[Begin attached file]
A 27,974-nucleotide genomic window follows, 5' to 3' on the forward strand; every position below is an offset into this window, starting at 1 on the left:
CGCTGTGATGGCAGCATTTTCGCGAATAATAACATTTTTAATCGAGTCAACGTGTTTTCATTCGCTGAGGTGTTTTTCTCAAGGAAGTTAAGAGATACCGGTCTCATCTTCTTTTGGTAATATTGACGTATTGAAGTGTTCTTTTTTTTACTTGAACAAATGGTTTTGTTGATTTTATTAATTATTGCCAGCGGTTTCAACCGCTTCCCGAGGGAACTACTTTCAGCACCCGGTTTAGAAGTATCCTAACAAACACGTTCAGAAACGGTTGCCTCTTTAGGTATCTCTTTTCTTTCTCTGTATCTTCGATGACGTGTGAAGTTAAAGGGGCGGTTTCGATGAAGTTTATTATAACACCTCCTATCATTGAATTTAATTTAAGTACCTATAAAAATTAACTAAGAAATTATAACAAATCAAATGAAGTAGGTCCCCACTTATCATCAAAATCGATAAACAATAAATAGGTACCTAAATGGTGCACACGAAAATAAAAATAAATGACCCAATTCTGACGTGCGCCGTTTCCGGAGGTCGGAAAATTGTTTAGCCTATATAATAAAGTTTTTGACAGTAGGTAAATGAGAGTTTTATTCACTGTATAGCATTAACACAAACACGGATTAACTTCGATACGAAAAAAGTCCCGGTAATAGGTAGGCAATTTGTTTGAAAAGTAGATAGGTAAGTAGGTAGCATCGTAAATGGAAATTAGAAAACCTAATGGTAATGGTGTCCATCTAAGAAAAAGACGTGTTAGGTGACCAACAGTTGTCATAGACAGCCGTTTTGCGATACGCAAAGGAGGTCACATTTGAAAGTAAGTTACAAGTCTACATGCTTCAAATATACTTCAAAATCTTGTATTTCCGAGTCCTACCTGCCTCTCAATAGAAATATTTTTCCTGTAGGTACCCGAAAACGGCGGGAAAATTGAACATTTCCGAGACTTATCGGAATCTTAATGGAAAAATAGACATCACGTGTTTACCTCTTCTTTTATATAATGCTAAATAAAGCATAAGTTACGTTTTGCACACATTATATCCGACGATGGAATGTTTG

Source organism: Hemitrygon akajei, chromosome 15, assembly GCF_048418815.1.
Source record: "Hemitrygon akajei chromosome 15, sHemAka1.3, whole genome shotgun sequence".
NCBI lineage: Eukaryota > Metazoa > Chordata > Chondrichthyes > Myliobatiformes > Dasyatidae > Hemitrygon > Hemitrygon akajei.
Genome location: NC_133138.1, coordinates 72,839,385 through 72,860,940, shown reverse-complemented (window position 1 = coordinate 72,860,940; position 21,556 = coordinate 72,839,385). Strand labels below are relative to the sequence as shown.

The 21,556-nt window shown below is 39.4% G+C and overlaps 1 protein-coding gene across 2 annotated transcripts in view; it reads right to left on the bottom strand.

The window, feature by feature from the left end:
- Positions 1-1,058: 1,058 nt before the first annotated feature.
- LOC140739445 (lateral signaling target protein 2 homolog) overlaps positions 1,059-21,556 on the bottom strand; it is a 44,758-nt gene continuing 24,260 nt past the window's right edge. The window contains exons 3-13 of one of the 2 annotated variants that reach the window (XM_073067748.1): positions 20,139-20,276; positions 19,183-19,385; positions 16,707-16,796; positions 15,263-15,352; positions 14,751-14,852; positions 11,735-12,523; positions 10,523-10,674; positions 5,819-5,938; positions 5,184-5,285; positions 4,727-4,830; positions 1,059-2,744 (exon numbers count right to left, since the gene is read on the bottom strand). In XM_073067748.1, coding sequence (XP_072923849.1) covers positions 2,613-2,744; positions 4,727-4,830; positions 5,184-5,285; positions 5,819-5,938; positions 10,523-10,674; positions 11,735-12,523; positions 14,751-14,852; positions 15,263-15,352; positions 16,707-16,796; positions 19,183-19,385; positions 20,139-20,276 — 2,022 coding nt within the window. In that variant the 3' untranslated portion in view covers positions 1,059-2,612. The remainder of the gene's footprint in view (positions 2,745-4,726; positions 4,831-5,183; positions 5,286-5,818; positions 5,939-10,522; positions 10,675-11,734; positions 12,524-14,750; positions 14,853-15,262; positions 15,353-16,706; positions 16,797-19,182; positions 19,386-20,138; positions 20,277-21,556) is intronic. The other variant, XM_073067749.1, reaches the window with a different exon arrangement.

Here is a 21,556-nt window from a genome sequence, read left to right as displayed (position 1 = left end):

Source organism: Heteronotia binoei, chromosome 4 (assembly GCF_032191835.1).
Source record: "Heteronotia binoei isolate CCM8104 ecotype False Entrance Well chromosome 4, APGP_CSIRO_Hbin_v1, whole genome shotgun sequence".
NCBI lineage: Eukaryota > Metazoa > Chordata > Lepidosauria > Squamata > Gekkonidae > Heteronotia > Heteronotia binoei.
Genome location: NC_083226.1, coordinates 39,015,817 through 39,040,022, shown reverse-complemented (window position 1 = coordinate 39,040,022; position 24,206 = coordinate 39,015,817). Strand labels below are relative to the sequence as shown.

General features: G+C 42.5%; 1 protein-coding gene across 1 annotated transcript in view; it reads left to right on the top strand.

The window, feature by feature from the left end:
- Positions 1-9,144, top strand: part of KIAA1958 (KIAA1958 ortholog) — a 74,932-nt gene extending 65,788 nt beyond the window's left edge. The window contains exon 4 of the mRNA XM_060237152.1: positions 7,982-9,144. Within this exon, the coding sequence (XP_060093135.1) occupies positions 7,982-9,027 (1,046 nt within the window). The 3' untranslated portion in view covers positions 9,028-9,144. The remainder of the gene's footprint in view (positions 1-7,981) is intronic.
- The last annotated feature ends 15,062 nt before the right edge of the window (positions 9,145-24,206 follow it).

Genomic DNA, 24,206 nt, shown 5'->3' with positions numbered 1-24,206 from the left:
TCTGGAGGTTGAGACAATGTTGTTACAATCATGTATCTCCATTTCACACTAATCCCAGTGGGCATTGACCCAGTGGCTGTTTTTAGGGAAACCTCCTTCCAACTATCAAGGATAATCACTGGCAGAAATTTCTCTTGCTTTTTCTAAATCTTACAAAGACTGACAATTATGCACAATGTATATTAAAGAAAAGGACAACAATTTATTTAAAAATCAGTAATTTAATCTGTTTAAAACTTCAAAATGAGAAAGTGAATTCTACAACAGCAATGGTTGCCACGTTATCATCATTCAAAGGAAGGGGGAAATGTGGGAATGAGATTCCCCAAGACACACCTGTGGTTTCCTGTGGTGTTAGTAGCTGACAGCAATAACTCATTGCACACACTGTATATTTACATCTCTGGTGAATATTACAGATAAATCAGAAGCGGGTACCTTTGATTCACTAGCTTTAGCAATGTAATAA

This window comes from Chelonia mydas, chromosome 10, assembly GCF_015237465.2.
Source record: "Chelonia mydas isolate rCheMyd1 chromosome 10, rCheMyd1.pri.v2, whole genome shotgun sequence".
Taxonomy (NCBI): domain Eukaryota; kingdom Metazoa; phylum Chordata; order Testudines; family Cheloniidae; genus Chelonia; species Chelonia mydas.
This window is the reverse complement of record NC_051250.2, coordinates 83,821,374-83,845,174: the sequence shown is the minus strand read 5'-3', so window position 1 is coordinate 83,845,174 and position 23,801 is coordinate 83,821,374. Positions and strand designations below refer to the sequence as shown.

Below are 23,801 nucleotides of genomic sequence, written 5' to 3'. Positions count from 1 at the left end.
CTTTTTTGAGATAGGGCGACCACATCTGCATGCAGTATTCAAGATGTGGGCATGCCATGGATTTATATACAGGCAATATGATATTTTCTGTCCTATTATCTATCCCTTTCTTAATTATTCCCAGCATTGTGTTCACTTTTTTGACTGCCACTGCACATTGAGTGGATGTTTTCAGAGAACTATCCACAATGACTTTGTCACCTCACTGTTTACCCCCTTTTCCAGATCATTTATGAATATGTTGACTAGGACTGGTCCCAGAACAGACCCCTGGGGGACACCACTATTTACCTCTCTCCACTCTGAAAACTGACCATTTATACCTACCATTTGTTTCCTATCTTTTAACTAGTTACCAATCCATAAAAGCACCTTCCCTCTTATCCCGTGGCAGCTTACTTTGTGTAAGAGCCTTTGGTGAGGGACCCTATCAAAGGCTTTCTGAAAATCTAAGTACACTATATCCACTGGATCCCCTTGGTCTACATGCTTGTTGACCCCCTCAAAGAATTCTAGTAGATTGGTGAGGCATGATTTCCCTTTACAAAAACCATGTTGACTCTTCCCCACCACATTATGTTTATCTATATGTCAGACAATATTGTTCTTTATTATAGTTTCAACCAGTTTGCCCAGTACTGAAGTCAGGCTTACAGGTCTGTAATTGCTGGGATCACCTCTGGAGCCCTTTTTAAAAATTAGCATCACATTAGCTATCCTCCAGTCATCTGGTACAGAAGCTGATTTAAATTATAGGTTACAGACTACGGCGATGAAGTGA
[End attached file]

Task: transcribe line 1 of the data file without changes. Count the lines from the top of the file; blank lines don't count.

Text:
A 27,974-nucleotide genomic window follows, 5' to 3' on the forward strand; every position below is an offset into this window, starting at 1 on the left: